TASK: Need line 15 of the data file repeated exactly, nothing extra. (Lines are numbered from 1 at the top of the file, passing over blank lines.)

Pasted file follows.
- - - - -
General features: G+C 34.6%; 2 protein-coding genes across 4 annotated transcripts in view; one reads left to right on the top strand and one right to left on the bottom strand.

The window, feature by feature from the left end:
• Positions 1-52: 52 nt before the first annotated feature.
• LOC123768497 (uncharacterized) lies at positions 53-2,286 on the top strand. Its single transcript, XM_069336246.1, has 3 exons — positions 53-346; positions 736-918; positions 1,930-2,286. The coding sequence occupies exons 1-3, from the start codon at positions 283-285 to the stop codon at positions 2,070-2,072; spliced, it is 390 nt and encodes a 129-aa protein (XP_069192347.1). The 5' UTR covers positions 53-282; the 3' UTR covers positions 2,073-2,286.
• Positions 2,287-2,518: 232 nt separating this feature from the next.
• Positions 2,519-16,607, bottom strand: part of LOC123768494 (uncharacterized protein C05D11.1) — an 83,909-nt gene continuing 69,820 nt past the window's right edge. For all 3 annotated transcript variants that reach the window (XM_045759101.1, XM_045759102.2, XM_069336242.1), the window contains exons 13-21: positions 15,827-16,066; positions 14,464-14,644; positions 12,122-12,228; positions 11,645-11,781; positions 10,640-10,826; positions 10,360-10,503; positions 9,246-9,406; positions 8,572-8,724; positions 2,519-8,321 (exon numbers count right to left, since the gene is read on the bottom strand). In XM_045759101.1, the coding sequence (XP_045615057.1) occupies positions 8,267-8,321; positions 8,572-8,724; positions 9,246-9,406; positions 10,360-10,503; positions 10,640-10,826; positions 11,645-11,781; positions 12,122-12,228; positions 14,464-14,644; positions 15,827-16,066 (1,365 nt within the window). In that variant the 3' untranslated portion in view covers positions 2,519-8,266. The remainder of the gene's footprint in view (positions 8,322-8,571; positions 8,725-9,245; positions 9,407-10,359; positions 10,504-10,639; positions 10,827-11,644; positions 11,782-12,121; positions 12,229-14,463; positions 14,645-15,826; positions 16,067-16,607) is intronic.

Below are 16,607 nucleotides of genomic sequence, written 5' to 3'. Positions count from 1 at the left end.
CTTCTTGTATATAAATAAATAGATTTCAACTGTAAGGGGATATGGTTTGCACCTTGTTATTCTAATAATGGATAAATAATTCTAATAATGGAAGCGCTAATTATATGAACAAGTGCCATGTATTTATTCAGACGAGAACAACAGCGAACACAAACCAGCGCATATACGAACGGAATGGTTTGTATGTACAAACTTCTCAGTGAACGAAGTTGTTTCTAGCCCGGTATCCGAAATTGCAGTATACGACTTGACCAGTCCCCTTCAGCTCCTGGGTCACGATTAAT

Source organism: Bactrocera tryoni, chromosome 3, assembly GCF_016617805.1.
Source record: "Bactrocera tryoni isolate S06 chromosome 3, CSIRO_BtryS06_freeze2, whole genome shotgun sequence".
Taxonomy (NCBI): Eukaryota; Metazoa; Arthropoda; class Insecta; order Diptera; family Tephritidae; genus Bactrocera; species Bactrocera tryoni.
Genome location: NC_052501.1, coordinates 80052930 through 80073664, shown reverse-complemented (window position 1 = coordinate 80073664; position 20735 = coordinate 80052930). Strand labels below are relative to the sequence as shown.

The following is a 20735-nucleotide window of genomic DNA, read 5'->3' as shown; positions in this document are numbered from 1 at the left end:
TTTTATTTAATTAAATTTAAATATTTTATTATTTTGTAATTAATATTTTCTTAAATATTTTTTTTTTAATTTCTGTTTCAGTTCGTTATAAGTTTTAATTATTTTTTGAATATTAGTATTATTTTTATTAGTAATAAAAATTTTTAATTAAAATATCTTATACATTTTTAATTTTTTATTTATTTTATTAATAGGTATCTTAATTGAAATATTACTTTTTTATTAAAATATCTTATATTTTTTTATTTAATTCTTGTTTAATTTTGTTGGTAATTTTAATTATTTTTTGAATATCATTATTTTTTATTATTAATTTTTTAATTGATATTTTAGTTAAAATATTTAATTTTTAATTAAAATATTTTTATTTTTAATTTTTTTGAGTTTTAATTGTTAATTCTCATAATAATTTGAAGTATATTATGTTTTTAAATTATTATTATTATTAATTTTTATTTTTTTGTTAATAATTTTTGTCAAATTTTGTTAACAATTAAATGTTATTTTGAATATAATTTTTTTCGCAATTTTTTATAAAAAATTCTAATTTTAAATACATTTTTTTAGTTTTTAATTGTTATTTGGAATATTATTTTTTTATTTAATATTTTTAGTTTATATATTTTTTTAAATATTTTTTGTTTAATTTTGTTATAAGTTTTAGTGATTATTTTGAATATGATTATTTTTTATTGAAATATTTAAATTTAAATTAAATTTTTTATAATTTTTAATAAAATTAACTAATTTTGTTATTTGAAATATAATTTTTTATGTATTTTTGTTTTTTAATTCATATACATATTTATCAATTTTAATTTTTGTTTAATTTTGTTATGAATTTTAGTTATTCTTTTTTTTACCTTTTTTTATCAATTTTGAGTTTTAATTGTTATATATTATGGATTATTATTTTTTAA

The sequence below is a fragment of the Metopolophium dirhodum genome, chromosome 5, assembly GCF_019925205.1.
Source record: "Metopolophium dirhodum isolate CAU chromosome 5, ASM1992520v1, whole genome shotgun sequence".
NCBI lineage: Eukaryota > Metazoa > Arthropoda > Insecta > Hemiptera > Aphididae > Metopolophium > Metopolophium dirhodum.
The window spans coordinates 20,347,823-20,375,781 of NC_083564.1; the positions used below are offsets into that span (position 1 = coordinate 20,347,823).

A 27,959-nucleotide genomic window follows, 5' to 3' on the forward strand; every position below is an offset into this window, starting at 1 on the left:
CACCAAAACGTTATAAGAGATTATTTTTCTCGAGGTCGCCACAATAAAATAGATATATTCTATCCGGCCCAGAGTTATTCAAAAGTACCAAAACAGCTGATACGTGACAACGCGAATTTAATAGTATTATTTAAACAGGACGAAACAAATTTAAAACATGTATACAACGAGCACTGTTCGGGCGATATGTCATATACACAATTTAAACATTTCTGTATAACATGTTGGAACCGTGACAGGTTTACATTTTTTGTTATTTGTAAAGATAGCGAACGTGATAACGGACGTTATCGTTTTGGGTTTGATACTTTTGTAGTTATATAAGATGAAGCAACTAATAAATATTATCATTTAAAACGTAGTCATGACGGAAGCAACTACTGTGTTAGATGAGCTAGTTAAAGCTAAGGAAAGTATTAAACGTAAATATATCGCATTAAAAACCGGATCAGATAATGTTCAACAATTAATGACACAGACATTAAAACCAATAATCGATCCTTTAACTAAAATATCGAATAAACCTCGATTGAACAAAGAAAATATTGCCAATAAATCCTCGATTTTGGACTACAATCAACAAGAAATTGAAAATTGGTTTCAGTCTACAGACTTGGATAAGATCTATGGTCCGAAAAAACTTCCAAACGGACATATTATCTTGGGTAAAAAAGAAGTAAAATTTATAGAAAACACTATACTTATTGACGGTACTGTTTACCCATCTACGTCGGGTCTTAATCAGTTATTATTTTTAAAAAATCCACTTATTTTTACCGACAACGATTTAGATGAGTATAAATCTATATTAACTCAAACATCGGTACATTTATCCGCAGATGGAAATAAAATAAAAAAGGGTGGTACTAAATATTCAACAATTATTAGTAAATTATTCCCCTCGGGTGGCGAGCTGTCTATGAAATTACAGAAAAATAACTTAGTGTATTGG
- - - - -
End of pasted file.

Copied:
The sequence below is a fragment of the Metopolophium dirhodum genome, chromosome 5, assembly GCF_019925205.1.